The Origins of the Word "Freemason"
Richard W. Van Doren, Past Grand Orator
As with many facets of the Fraternity, the origin of the term "Freemason" has been lost over the centuries and modern scholars are left with theories and speculation. One thing that we do know, is that the term "Freemason" was not used to describe a brick mason.
One theory, proposed by George F. Fort, was that the term was taken from the French "frère maçon," meaning "brother mason," and which has been corrupted via English translation into Freemason. This theory has little support among current authorities.
A second, and more credible theory is that the term originated with the Scottish masons and that it meant that the mason in question had become free of the masons' guild or incorporation and had the freedom to practice throughout the burgh or countryside. This would be in keeping with a like practice to other guild artisans such as the free vintners, free fishermen, free linen weavers, free gardeners, free dredgers, etc. These terms were commonplace in the sixteenth and seventeenth centuries and persisted well into the eighteenth century when the Grand Lodge of England was formed in 1717. However, it should be noted that a guild of stone masons, as such, did not exist at that time in England. Therefore, it is doubtful that such a guild of builders was operating in Scotland. Indeed, there were builders in Scotland, but they also included members of other crafts or building trades and were not exclusive in association to those members who were stone masons.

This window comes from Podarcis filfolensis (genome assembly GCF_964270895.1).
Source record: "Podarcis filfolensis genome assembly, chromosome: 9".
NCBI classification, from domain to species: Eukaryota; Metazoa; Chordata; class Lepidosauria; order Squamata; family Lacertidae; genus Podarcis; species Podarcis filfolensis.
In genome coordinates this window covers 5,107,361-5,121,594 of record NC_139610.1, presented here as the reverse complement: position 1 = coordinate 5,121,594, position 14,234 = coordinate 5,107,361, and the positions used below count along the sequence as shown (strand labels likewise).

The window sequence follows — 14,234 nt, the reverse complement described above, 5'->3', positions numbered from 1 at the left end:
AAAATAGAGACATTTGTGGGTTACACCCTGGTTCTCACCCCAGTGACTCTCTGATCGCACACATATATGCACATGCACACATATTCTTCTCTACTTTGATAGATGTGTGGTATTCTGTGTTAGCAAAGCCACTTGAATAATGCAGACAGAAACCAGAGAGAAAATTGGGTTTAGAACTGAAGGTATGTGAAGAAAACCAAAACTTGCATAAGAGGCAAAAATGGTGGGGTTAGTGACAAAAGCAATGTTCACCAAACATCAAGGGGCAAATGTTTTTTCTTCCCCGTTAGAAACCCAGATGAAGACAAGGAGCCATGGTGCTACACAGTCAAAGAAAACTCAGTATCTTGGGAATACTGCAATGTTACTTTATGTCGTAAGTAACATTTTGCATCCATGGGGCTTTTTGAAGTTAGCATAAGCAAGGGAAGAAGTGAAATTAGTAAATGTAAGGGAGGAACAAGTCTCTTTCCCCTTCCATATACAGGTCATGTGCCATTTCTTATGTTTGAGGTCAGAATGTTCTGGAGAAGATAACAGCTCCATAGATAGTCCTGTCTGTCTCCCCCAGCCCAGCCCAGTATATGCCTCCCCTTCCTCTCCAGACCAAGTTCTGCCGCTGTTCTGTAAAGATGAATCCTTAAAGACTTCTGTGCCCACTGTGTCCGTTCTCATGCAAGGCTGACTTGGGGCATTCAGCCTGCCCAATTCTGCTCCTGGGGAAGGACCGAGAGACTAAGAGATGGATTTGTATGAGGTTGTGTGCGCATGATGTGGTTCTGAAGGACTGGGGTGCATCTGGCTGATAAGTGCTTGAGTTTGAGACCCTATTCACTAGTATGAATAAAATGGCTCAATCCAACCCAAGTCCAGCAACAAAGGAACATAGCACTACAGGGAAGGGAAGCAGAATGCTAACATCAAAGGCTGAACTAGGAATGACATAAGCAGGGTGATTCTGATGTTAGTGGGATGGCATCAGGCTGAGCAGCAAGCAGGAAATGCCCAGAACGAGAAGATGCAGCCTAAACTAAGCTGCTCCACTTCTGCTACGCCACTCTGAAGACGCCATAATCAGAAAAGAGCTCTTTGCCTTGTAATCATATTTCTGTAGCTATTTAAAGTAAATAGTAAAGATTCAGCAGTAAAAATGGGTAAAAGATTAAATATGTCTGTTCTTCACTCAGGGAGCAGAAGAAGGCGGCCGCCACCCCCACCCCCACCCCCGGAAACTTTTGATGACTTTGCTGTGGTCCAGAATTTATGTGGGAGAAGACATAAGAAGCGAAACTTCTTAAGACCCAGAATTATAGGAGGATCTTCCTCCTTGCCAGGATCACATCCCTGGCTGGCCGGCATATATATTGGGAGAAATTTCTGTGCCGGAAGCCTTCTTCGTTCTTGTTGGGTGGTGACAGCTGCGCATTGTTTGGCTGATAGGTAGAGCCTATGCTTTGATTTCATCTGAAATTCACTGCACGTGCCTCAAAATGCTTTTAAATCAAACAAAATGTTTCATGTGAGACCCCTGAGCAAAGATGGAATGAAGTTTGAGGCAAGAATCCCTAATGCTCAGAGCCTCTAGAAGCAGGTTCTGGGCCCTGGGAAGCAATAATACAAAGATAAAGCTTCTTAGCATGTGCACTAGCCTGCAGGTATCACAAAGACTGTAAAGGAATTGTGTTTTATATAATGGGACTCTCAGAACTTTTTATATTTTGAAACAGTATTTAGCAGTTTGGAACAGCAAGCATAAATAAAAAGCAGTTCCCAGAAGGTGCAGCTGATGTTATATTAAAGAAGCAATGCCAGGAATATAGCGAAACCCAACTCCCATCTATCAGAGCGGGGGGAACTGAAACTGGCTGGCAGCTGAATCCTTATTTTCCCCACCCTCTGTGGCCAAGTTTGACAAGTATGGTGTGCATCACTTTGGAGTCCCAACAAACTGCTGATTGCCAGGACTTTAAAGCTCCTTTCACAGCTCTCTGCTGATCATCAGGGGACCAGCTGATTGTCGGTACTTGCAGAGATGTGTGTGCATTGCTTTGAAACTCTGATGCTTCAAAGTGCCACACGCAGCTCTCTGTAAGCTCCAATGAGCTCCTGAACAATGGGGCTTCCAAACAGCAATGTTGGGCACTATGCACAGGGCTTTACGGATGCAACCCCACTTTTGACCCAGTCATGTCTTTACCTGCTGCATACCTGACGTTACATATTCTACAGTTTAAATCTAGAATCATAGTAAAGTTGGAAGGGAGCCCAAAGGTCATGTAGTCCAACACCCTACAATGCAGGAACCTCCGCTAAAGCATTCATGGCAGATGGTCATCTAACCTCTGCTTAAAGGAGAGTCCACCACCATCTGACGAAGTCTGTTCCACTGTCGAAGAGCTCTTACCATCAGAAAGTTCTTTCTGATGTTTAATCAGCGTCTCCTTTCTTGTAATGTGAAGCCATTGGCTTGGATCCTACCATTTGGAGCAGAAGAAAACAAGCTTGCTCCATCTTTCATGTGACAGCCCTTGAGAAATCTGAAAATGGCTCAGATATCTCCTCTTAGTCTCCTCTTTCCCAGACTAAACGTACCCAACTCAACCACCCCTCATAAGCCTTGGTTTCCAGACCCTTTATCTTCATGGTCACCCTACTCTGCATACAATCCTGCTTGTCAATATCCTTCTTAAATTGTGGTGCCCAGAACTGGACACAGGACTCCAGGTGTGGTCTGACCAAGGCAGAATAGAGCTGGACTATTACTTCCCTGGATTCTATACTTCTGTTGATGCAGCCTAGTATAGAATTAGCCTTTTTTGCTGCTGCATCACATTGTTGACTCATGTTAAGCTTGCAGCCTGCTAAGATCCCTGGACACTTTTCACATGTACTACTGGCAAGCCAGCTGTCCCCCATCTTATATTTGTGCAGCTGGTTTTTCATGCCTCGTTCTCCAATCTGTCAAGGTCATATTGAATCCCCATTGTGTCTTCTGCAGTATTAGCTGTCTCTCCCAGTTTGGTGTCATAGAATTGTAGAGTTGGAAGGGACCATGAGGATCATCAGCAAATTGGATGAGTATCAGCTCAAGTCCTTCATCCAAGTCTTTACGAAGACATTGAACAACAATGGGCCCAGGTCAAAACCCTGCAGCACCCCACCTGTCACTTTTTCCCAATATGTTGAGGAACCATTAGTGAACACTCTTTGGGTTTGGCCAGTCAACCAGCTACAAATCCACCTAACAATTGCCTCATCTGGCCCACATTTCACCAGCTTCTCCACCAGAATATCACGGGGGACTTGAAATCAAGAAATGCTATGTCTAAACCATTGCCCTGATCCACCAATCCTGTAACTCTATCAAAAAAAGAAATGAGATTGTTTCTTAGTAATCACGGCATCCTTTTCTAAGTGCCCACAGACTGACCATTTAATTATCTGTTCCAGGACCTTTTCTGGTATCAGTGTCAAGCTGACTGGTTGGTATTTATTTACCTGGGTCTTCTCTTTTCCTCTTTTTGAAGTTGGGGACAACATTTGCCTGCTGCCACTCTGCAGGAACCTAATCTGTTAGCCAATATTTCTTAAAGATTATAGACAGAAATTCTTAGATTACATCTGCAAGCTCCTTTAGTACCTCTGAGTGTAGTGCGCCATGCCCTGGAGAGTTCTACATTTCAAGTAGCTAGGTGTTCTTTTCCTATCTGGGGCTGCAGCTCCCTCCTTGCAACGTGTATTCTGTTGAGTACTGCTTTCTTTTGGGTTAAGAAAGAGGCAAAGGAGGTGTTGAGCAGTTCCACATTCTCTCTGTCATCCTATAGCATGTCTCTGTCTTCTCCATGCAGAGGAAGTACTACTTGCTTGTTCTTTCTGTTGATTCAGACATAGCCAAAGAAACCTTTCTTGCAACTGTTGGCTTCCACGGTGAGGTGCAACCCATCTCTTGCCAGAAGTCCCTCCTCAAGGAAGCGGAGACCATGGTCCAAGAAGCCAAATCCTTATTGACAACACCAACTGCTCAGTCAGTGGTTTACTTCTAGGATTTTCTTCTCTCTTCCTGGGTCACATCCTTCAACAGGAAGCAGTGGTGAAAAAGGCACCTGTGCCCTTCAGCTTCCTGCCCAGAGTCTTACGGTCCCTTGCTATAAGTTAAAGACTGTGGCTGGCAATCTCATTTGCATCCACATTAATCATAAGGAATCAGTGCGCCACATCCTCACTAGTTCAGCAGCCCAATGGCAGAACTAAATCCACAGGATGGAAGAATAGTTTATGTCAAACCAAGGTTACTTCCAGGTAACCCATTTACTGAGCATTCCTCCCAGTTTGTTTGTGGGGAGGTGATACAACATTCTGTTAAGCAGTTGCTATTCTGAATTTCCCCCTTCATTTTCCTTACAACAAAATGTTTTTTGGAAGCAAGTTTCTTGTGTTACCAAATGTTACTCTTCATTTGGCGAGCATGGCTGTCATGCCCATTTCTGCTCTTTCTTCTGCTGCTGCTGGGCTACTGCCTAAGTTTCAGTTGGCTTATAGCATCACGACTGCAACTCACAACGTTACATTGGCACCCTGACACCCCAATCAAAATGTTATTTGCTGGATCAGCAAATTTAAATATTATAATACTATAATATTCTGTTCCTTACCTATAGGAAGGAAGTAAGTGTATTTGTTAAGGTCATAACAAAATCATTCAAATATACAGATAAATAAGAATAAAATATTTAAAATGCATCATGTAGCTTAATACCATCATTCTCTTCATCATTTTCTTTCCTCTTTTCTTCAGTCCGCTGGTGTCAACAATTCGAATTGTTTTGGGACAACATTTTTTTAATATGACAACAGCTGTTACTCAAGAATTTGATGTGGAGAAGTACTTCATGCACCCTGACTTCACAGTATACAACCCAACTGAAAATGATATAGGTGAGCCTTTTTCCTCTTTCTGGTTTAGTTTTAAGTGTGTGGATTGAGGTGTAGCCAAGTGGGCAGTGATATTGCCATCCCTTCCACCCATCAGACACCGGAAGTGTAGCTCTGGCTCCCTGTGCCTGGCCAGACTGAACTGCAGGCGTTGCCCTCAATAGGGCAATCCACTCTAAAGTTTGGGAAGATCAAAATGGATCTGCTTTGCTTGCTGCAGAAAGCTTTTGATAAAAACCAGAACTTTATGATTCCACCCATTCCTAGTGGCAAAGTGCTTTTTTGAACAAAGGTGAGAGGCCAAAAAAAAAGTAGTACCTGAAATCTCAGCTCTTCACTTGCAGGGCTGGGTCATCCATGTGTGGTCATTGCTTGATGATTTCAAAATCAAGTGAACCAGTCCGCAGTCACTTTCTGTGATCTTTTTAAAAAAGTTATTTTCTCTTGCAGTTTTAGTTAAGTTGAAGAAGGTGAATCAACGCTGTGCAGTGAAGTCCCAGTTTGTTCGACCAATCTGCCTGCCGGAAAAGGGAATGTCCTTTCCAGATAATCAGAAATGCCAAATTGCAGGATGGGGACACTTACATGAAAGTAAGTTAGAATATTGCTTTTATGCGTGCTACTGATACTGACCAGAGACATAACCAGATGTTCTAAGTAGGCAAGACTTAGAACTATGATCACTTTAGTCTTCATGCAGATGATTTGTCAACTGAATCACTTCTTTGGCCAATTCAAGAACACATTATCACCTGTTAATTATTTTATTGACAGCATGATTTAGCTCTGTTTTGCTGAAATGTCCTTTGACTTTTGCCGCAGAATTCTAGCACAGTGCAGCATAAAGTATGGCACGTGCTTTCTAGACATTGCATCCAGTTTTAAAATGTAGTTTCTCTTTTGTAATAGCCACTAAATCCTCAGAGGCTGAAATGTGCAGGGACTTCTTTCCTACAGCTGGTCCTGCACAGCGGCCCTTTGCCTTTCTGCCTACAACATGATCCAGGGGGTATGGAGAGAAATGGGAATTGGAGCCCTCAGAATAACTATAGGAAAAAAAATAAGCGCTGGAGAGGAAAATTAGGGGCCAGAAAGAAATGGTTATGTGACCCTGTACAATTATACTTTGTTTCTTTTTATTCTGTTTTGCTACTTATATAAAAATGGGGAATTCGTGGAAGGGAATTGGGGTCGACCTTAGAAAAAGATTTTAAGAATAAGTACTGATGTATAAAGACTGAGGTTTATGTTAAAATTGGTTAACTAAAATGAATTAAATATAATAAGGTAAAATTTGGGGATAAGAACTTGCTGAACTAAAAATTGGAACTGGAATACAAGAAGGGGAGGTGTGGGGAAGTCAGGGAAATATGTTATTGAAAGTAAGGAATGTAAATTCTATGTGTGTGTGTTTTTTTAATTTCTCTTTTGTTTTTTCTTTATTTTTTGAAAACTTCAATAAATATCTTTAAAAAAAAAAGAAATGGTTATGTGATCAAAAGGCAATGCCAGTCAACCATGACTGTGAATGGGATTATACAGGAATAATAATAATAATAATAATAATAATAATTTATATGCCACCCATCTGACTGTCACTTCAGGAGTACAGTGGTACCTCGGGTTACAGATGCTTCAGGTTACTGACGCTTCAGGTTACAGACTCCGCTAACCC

Most authorities (i.e. Knoop and Jones in their Introduction to Freemasonry as well as Harold V. B. Voorhis, one of three editors of Coil's Masonic Encyclopedia) give the greatest credence and respect to a third theory. First of all, it is supportive of an origin from the operative era. It holds that the term came from the fact that the finest craftsmen of the gothic cathedral builders were those that carved and sculpted "free stone." Free stone was a limestone or fined grained sandstone which could be cut in any direction without splitting and which had been "cut free" of the mountain or quarry. It was then readily worked at the building site or the worker's shop (or perhaps the lodge) where it was sculpted to form arches for window and door frames, vaulting, capitals and other carved figures found in gothic stone structures and cathedrals.
The hewers of hard stone were ultimately called "hard hewers." The term "freemason" was reserved for the carving artisans to distinguish and separate them from the brick masons and their haulers, walling and setting crews, as well as the hard hewers of the stone masons.
The term first came into use around the middle of the 16th century. It appears in Charters granted by the King of England in 1604 and among the minutes of the Masons Company of London in the 1620. In Scotland, the usual form was for a "free man" or for a "free-man mason." However, the Lodge of Edinburgh's minutes of 1636 contains the term "frei masones" and in the Melrose version of the Ancient Charges, that term is repeatedly interchanged with the term "free-man mason." From the middle of the same century onward, the terms "mason" and "freemason" are used interchangeably. It is therefore of no surprise that Anderson used "Freemason" in the Constitutions of 1723 and 1738.
In summary, the term was, and hopefully still is used to distinguish those craftsmen who are true artisans, the most highly skilled and respected members of an ancient and honorable society.